Officials at the Centers for Medicare and Medicaid Services (CMS) hope to hold down prescription drug costs by giving Medicare drug plan managers more bargaining power, and by giving patients more information about what drugs really cost.
CMS — an arm of the U.S. Department of Health and Human Services — unveiled a 185-package of draft Medicare drug benefits regulations Monday. The draft regulations could update prescription drug benefits rules at Medicare Part D drug plans, and at Medicare Part C Medicare Advantage plans.
(Related: Trump Signs Two Drug Cost Information Bills)
Medicare Part D drug plan issuers still compete hard for customers, and they still pay agents and brokers meaningful commissions.
For producers in the Medicare plan market, the new draft regulations could bring new opportunities to connect with clients and prospects.
All Medicare users and prospects may be hungry for general information about what the draft regulations could do.
If the draft regulations actually take effect, consumers with health problems will want help with figuring out which plans offer the best coverage for the kinds of prescriptions they take.
Many of the provisions in the new draft regulations deal with the rules for designing a drug plan “formulary,” or the list of drugs that a plan will cover.
Current regulations require a plan formulary to include just about all available drugs in six major drug categories: antidepressants, antipsychotics, anticonvulsants, antiretrovirals, anticancer drugs, and immune system suppression drugs for transplant patients.
CMS wants to let a plan exclude a drug in one of those classes if the cost of the drug increases too fast, or if a “new drug” is simply a new version of a drug that’s already available.
CMS also wants to let a drug plan provider require prior authorization for use of a drug in a protected class, and, in some cases, to let a drug plan provider require a patient to try a cheaper drug before moving up to a more expensive drug. Requiring a patient to try a cheaper drug first is called “step therapy.”
Other provisions in the proposed regulations could:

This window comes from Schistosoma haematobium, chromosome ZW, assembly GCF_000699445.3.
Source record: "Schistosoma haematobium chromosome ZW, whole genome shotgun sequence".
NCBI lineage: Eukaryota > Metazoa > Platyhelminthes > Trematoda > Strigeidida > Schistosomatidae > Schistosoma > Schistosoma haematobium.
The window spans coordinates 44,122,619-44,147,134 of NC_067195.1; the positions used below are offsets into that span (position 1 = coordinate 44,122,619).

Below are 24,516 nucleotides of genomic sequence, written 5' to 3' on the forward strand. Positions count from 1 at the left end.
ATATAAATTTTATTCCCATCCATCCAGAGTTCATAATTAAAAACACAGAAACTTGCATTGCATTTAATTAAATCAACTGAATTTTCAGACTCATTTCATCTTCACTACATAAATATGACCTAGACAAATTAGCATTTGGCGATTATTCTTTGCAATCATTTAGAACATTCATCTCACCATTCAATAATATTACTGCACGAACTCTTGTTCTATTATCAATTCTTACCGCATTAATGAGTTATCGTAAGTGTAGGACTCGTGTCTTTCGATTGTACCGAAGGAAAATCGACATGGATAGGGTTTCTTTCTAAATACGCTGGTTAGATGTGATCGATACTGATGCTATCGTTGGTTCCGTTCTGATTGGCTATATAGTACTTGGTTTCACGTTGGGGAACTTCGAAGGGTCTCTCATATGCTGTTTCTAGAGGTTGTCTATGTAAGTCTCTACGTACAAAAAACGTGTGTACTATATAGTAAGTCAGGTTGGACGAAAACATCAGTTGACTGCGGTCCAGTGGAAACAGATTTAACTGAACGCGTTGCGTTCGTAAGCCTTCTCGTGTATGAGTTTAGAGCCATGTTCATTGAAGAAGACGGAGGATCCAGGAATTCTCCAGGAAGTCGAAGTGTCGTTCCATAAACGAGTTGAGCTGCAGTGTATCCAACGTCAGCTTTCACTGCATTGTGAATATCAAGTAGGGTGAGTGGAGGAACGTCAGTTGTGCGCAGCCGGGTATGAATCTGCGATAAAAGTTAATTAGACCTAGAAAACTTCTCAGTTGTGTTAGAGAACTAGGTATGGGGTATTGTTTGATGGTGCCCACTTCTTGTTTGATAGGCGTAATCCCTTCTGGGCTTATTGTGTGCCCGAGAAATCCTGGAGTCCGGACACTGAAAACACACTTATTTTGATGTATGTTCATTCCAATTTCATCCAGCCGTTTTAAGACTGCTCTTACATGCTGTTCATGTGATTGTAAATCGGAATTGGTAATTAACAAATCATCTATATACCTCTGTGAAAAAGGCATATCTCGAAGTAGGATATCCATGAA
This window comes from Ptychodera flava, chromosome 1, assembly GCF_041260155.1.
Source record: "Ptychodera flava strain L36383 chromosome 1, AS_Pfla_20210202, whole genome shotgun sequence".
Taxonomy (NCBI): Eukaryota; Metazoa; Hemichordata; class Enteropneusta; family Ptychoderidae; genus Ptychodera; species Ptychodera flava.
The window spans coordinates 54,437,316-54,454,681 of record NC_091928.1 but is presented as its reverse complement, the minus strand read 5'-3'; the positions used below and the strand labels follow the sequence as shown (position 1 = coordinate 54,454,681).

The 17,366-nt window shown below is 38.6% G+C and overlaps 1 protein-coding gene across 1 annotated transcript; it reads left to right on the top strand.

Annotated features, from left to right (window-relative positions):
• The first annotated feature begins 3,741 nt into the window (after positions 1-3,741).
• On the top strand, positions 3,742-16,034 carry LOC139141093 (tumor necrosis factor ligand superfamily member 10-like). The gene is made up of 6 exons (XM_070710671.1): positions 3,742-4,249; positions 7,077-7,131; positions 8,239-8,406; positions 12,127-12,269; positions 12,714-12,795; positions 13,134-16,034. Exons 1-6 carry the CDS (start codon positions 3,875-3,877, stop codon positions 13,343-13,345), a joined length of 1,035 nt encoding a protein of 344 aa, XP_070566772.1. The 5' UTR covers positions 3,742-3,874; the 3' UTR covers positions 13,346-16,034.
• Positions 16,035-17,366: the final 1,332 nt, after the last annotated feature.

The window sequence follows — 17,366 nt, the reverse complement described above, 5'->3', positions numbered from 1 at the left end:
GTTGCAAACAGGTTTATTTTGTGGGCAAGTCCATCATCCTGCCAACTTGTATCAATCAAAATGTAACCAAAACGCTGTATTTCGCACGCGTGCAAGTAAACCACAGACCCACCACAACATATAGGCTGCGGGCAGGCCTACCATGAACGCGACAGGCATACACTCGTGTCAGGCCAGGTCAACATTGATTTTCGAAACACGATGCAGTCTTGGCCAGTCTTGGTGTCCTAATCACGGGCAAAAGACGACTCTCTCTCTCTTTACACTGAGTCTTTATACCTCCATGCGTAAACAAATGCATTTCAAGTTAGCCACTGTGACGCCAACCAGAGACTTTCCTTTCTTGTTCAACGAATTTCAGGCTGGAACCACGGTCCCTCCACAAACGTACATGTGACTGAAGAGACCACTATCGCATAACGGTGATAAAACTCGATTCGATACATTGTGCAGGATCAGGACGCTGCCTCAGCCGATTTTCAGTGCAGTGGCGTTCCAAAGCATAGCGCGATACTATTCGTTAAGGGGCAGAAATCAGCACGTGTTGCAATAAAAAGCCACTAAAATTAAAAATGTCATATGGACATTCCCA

- Require each Part D drug plan provider to offer an electronic “real-time benefit tool” (RTBT) system. The RTBT system would tell a doctor who was prescribing a drug if a lower-cost alternative were available. That could help hold down drug costs while a patient was still in the doctor’s office.
- Require a Part D drug plan to include detailed drug pricing information, and information about lower-cost alternatives, in patients’ explanation-of-benefits (EOB) statements. In theory, the EOB information could help patients hold down future prescription spending.
- Require drug companies, pharmacy benefits managers (PBMs) and drug plans to make any manufacturer rebates show up at the point-of-sale. That way, a rebate would have a direct effect on the price a patient pays when the patient picks up a prescription. Today, in many cases, PBMs and drug plans build rebates into their overall pricing structure. Supporters of making rebates show up at the point of sale say that could increase drug price transparency.
The draft regulation would apply to Medicare Advantage plans because many of the provisions in the draft relate to drugs that physicians administer in their offices, or to drugs that hospitals or other facilities administer in the facilities. Providers get reimbursement for those drugs from the Medicare Part B program, or from Medicare Advantage plan managers, rather than from Medicare Part D drug plan providers.